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No. 1088:

Today, "Man may work from sun to sun, but woman's work is never done!" The University of Houston's College of Engineering presents this series about the machines that make our civilization run, and the people whose ingenuity created them.

Historian Ruth Schwartz Cowan offers a remarkable idea. It is that homemakers today work about as long as homemakers did in the 19th century -- still about 50 to 60 hours a week. The load only varies slightly with the number of children being raised.

Our homes are served by scores of electric motors -- thousands of computer chips. Yet homemakers work just as long. The big revolution hit between 1920 and 1960 with gas and electric heaters, washers, driers, refrigerators, vacuum cleaners, and mixers.

When I was a kid in the `30s, I had to grind the coffee in a hand mill. Now there was a terrible job. After ten minutes of that, my arm ached. Every function took more work. Shoveling coal and taking clinkers out with tongs, instead of just turning up the thermostat -- sweeping rugs, putting up storm windows. How many of you are old enough to remember the old wire rug beater?

So why hasn't the workload fallen? Cowan looks at details of, say, making a bed. Once we moved the top sheet to the bottom and put only one sheet in the wash. Once we changed underwear weekly. Now most of us change it daily. It doesn't take more time to sweep a rug than it does to vacuum it. But the vacuum leaves the rug far cleaner.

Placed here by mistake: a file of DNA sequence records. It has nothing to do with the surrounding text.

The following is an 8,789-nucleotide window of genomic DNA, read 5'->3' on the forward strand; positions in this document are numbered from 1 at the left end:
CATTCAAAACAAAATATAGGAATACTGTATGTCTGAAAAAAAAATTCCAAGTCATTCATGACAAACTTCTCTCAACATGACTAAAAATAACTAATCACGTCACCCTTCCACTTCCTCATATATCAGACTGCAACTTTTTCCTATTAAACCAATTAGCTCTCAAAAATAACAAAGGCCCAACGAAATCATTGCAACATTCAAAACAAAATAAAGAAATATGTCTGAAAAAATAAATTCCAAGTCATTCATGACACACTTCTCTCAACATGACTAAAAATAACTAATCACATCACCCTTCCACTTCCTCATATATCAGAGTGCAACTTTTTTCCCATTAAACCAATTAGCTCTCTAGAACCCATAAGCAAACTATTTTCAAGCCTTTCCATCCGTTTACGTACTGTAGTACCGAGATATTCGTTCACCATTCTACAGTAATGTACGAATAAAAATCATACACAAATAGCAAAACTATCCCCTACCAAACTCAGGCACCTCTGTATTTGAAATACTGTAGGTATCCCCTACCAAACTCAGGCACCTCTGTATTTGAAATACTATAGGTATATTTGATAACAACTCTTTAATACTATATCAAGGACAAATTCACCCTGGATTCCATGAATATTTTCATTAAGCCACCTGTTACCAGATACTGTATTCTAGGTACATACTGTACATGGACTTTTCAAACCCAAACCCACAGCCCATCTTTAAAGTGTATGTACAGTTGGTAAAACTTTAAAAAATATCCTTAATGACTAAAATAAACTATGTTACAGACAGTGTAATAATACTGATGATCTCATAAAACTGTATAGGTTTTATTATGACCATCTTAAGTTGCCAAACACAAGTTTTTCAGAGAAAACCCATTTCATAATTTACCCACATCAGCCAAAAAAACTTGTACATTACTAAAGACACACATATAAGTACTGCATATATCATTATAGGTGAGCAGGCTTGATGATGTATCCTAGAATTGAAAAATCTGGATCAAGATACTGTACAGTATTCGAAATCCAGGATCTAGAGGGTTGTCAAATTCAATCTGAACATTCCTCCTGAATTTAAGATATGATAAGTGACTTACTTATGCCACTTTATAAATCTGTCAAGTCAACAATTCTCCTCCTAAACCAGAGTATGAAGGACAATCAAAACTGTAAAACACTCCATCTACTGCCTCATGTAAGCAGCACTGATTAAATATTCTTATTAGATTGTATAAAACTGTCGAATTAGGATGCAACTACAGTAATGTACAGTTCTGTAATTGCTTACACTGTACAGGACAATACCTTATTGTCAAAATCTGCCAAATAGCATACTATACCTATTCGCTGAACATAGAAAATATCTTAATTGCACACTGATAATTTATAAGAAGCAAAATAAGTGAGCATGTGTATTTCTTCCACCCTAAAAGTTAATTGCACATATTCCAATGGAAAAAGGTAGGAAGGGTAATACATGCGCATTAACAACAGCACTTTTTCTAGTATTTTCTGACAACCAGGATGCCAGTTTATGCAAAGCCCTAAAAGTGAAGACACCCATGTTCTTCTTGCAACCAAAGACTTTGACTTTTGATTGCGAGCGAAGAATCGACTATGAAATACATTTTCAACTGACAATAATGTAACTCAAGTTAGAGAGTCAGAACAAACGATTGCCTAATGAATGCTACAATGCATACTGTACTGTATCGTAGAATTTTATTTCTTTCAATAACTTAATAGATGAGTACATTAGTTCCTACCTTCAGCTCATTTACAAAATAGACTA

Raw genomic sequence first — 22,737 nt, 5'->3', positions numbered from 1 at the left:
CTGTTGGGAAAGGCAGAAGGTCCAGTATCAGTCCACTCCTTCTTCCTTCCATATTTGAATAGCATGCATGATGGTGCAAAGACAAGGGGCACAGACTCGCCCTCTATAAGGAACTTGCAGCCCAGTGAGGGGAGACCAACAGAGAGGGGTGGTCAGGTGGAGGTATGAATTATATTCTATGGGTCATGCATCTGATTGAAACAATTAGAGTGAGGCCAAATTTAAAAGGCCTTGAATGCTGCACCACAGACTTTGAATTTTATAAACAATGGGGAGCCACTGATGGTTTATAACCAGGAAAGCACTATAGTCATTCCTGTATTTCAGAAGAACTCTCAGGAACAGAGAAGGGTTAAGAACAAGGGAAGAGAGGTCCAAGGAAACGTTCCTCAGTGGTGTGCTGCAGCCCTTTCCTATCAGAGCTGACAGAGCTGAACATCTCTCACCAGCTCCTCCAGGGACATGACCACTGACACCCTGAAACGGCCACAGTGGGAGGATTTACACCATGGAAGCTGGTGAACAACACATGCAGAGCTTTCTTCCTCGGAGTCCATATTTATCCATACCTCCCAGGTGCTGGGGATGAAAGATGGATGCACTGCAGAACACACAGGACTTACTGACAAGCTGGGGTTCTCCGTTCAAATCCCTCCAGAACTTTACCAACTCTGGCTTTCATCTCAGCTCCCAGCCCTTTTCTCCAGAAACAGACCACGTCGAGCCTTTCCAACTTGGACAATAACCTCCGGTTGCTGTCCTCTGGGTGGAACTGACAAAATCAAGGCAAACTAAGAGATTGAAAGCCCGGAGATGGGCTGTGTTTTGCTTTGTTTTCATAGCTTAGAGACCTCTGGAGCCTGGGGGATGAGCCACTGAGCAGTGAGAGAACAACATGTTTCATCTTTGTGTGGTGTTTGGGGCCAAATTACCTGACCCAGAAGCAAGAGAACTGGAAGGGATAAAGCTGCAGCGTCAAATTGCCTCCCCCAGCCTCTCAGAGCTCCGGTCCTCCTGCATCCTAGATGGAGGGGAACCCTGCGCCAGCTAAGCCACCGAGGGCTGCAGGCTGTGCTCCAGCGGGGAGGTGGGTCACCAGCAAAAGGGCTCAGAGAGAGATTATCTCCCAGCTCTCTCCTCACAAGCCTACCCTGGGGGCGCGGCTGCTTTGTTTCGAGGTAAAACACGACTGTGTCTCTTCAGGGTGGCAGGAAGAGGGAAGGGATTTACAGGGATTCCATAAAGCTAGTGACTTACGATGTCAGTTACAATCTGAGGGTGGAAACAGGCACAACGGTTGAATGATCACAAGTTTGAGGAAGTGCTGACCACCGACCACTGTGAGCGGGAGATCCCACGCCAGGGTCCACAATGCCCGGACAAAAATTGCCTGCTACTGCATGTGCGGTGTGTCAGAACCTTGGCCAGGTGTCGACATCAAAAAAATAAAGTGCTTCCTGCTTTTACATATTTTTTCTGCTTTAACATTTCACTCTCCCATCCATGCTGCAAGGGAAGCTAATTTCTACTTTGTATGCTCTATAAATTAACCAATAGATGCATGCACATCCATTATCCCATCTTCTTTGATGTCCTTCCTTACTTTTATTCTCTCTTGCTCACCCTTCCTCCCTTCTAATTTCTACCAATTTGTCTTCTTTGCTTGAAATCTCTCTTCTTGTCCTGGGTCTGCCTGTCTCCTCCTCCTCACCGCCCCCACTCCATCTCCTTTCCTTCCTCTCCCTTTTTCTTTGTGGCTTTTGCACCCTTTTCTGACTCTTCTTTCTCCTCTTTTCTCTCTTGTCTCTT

Automobiles gave us mobility. So doctors and grocers soon made patrons come to them. Homemakers became chauffeurs. Cowan tells how, as she wrote her article on housework, she had to stop to take a child to a hockey game, bring her home, pick up groceries, get her husband at the train station and visit the doctor's office.

So what about women entering the work force? Well, Cowan is a distinguished historian juggling children and home. She reminds us that, when both spouses work, they're still left with some 35 hours of housework. Couples are learning to divide that labor. They also shift some of the load to people who make their living in food services, condo managing, and child-care. But work remains.

One of Murphy's laws says work expands to fill the time. But this is different. For our lives are now cleaner and healthier. And, when we lay aside maudlin nostalgia, we see our lives are probably richer as well.

"What's the last appliance you'd give up?" I ask my wife. "The refrigerator," she says without missing a beat. "Think of daily trips to the store, the rotting food." Cowan, who's still raising children, points to the quality of medical care -- the burden of fear it removes from a young mother. A woman, she says,

may be exhausted at the end of her double day, but the modern "working" housewife can at least fall into bed knowing ... her efforts have made it possible to sustain her family at a level of health and comfort [once] reserved for [the] very rich.

I'm John Lienhard, at the University of Houston, where we're interested in the way inventive minds work.

(Theme music)

Cowan, R.S., Less Work for Mother? American Inventions:A Chronicle of Achievements that Changed the World. New York: Barnes & Noble, 1995, pp. 159-165.